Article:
You are here

Notes From The Deadline

TV Music From The Inside
By Paul Farrer

How to get ahead in the business? Honour thy deadlines, have no other gods before work, and don't commit murder unless there's a particularly juicy commission at stake.

Notes From The Deadline

Some tough love this month, in the form of my Ten Commandments for aspiring TV/media composers.

1. Become a member of the Performing Right Society. Not only will you not get paid unless you are a member, the range of services, advice and networking they offer is second to none. Composing is a solitary job most of the time, and PRS makes you feel a bit less alone. 

2. Become a member of the British Academy of Composers and Songwriters. It's a much smaller organisation than PRS, but dedicated to fighting for our rights and celebrating the best in composing and songwriting. They organise the internationally respected Ivor Novello awards each year. And you haven't lived until you've queued for the toilets at a posh awards ceremony behind your musical heroes, who are all as pissed as you are at 11 o'clock in the morning.

3. The customer is always right. Even when they're not, they still are. You know how to make music: they know what they want. Listen to them and give them what they ask for.

4. Be consistent. Not only in the standard of your work, but in making it easy for people to get hold of you. If you have changed your phone number or email address even once since you started in this industry, you richly deserve every bitter failure coming your way.

"It says you're not allowed to covet your neighbour's contacts in BBC Drama.”"It says you're not allowed to covet your neighbour's contacts in BBC Drama.”5. Know your tools. Struggling with your software? Plug‑ins not behaving? Sort it out and move on. Saying "Sorry, but I've had computer problems...” to a client is a bit like saying "Sorry I couldn't make it in to work today, but I couldn't operate my front door.”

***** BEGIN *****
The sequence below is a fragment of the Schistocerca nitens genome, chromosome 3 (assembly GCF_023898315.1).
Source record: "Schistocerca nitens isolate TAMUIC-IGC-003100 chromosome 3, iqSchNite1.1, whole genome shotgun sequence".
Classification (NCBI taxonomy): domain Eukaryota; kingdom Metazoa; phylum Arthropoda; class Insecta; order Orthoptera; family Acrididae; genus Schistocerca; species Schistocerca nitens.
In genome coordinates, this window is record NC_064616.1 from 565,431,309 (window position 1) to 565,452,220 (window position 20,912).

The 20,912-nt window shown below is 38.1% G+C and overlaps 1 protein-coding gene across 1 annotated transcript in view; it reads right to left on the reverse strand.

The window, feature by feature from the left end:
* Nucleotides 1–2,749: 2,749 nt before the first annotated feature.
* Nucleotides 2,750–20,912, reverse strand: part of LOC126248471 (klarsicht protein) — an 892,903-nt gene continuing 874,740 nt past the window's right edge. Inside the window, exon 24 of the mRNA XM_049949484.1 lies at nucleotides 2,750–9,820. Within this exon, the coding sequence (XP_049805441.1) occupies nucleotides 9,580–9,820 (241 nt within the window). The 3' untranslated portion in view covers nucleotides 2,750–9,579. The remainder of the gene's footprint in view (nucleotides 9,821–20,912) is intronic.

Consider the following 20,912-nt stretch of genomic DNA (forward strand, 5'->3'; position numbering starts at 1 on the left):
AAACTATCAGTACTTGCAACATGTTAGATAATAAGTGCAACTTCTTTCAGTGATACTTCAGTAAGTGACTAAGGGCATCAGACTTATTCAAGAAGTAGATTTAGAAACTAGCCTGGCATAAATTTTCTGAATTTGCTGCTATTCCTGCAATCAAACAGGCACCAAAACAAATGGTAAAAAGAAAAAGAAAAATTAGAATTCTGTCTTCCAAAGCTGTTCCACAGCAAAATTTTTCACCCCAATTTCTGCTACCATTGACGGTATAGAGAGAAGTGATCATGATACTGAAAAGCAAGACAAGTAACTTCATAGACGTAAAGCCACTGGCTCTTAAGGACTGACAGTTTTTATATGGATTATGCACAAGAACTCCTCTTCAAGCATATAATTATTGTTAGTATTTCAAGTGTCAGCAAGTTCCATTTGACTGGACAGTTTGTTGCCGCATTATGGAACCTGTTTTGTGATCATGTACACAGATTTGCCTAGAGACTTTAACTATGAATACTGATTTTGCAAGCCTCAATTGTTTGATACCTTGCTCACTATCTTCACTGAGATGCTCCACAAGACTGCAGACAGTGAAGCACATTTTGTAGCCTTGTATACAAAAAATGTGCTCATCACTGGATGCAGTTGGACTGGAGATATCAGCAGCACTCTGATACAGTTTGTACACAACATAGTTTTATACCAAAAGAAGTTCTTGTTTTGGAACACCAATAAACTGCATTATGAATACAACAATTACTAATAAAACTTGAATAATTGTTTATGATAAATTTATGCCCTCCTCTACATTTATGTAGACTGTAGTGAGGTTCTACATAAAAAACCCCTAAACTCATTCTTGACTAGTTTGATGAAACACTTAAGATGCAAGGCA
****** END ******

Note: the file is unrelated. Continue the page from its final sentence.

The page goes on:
6. Stay balanced. Rudyard Kipling described both triumph and disaster as 'imposters'. Damn straight. In other words, you are never as good or as bad as you think.

7. You didn't get the gig. So what? There will be other gigs and they'll probably be better. Understand why they chose another composer and learn from it. The uncomfortable truth is that 99 percent of the time it's because somebody else simply wanted the job more than you did.

8. Know the business. If you're at college or university, hang out with the people on the video editing and film courses. Study the TV/games/media industry. Find out who the important companies are, what they make, how big they are and who they employ and why. Stop hanging around with musicians: nobody is ever going to pay you because you know loads of really cool drummers.

9. Don't miss deadlines. Missing a deadline is like not knowing how to wipe your arse. If you can't deliver your work when they ask for it, you don't deserve to call yourself a composer. 

10. Don't take yourself or your music too seriously. Throw your heart and soul into everything you do, but be prepared to have it stamped on, ignored and ripped apart by someone not even qualified to pass opinion on a particular shade of magnolia paint. Commissioning art is intimidating, and people who buy bespoke music often know nothing about music. Their comments can be contradictory, irrelevant and oftentimes insulting. Be patient. Be humble. Teach them how to tell you what they need. They'll love you for it in the long run.    

Published June 2010